By Eric Craypo
Stereopsis is a valuable feature of human visual perception, which may be impaired or absent in amblyopia and/or strabismus but can be improved through perceptual learning (PL) and videogames. The development of consumer virtual reality (VR) may provide a useful tool for improving stereovision. We report a proof of concept study, especially useful for strabismic patients and/or those with reduced or null stereoacuity. Our novel VR PL strategy is based on a principled approach which included aligning and balancing the perceptual input to the two eyes, dichoptic tasks, exposure to large disparities, scaffolding depth cues and perception for action. We recruited ten adults with normal vision and ten with binocular impairments. Participants played two novel PL games (DartBoard and Halloween) using a VR-HMD. Each game consisted of three depth cue scaffolding conditions, starting with non-binocular and binocular cues to depth and ending with only binocular disparity. All stereo-anomalous participants improved in the game and most (9/10) showed transfer to clinical and psychophysical stereoacuity tests (mean stereoacuity changed from 569 to 296 arc seconds, P < 0.0001). Stereo-normal participants also showed in-game improvement, which transferred to psychophysical tests (mean stereoacuity changed from 23 to a ceiling value of 20 arc seconds, P = 0.001). We conclude that a VR PL approach based on depth cue scaffolding may provide a useful method for improving stereoacuity, and the in-game performance metrics may provide useful insights into principles for effective treatment of stereo anomalies.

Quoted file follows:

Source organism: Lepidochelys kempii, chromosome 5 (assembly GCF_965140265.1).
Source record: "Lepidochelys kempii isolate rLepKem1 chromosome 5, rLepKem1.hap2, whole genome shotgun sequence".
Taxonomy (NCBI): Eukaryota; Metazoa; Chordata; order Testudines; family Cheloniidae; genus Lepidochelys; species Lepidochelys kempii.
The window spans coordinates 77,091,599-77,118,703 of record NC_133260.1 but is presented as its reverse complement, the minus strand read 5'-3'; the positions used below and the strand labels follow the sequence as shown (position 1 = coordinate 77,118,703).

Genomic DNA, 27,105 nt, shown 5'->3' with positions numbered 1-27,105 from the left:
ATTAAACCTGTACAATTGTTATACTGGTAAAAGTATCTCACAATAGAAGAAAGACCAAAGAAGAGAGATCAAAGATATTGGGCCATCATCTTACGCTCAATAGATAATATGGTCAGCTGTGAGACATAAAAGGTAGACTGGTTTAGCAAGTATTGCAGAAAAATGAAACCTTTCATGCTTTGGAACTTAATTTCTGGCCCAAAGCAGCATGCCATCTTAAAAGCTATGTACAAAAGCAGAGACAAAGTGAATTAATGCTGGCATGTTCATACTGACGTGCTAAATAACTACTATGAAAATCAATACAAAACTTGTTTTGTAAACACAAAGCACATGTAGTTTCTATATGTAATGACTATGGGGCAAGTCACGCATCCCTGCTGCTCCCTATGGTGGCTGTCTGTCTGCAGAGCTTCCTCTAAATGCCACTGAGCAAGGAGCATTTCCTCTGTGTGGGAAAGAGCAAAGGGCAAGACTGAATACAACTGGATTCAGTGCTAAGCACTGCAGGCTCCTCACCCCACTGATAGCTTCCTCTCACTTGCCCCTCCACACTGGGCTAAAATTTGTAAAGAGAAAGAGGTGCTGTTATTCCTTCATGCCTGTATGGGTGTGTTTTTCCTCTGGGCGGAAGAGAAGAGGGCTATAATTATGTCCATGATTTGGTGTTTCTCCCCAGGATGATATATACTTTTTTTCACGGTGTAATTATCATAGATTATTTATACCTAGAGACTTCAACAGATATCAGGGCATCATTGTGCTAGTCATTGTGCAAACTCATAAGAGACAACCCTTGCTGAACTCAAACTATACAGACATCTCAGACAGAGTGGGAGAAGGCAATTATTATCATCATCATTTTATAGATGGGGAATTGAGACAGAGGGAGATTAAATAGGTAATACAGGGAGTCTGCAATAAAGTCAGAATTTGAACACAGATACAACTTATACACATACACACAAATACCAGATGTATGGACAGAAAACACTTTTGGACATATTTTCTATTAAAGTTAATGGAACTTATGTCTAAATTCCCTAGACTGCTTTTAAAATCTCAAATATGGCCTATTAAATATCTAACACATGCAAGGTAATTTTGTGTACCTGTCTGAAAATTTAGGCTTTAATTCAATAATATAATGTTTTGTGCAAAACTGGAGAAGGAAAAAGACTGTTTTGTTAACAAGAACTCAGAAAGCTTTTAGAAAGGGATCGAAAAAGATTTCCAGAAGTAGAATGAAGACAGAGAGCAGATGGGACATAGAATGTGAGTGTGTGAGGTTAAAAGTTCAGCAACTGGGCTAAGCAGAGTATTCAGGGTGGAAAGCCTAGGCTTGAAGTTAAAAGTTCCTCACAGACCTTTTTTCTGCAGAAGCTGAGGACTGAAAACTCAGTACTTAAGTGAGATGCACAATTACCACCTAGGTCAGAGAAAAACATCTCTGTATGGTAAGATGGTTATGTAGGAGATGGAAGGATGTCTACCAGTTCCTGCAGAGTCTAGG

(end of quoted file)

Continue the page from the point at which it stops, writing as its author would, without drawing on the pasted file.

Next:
Angie will be moving to Berlin for a postdoc with Martin Rolfs and Oliver Brock at the Humboldt-Universität Science of Intelligence cluster at the Berlin Institute of Technology. Congrats Angie!